Writer: Angela Simental, 575-646-6861, firstname.lastname@example.org
Sandi Jackson picks up a 16-pound Sulcata and gently places her with another tortoise near a pile of grasses, leaves and vegetables. The shiest one scurries away at the sound of a stranger’s voice and hides under makeshift shed. Jackson has turned part of her backyard into a sanctuary for rescued turtles. For 16 years she has cared for these three African turtles, building them a home and making them part of her family.
Jackson and her late husband built a shed for Annie, the Sulcatta, and two other leopard turtles, that is set to the perfect temperature of 65 degrees Fahrenheit during the day and 75 degrees at nighttime everyday of the year because Albuquerque weather can be very unforgiving.
As a member of the Rio Grande Turtle and Tortoise Club, which runs a formal rescue and adoption program for abandoned, lost or neglected turtles and educates people about caring for turtles, Jackson knew her tortoises were lacking variety and needed key nutrients for their growth and sought the assistance of Leonard Lauriault, superintendent of the New Mexico State Agricultural Science Center at Tucumcari, to experiment giving the tortoises teff hay, which is usually reserved to feed livestock.
Jackson read about teff hay, sought information from the group forum on World Chelonian Trust and Sulcata-station on the nutrient content of teff and contacted Lauriault, to discuss his research and the possibility of feeding it to her turtles.
“Teff is more finely stemmed than other grasses she had previously tried, including, orchardgrass which the tortoises ate well, and timothy, which they apparently did not like,” Lauriault said. “Generally, stem diameter gives an indication of how much an animal will eat and leafiness indicates quality. Teff is leafy with fine stems, so we’re likely to get more of its high quality into any animal that likes it.”
Jackson said that most of what tortoises eat is based on what cows eat except for alfalfa because of its high protein content.
“They need low protein and high fiber,” she added. “We don’t have the ability to duplicate the available forage found in Africa, so we try to provide the nutritional equivalent which most closely resembles what is growing in their native habitat. Forage grasses and weeds comprise nearly 70 percent of their daily intake.”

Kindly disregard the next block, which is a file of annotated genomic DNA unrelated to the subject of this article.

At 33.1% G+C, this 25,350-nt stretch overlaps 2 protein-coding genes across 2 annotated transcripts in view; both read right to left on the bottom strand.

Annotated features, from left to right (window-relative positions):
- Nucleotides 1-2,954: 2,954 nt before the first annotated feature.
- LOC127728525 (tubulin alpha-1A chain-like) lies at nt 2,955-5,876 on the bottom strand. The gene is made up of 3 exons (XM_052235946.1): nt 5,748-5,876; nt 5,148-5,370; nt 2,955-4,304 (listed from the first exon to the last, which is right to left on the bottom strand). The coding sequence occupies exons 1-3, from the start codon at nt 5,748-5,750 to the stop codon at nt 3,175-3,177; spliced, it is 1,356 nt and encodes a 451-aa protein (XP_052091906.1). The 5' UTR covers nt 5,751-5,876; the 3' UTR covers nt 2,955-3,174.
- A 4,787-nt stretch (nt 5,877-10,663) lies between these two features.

Jackson’s tortoises will not grow to full potential due to the poor diet they were subjected to by their previous owners, but teff has helped them regain some nutrients and modified their behavior.
“They haven’t eaten teff long enough to make a definitive judgment as their main food source,” Jackson said. “But, their fecal matter has increased, which is a good thing, and they are not as hyper since coming off of orchard grass onto teff.”
Lauriualt said teff is suitable for all types of livestock, which includes horses, beef and dairy cattle, sheep and even now exotic pets.
“We haven’t found teff to have any negative qualities, so if an animal will eat it, it’s likely to be good for them,” he said.
Jackson’s interest in teff has sparked another side of possible research for Lauriault, who has researched teff hay since 2007.
“I think it would be best to begin with observations about animal acceptance. That is, offer teff as a feed and see if animals eat it,” Lauriault said. “A zoo would be a great place to do this. Once you have an idea about animal acceptance, then a research need would have to be identified at which time a research program to address the need could proceed.”
There are no immediate plans to begin a research program to evaluate teff hay as feed for other animals, but Jackson has been keeping detailed records of her tortoises’ behavior, bodily changes and overall health.
“I’ve talked to other chelonian keepers and they are not feeding their turtles teff right now, but are intrigued by it,” she said. “Hopefully, my observations can help them make the transition and a more informed decision.”
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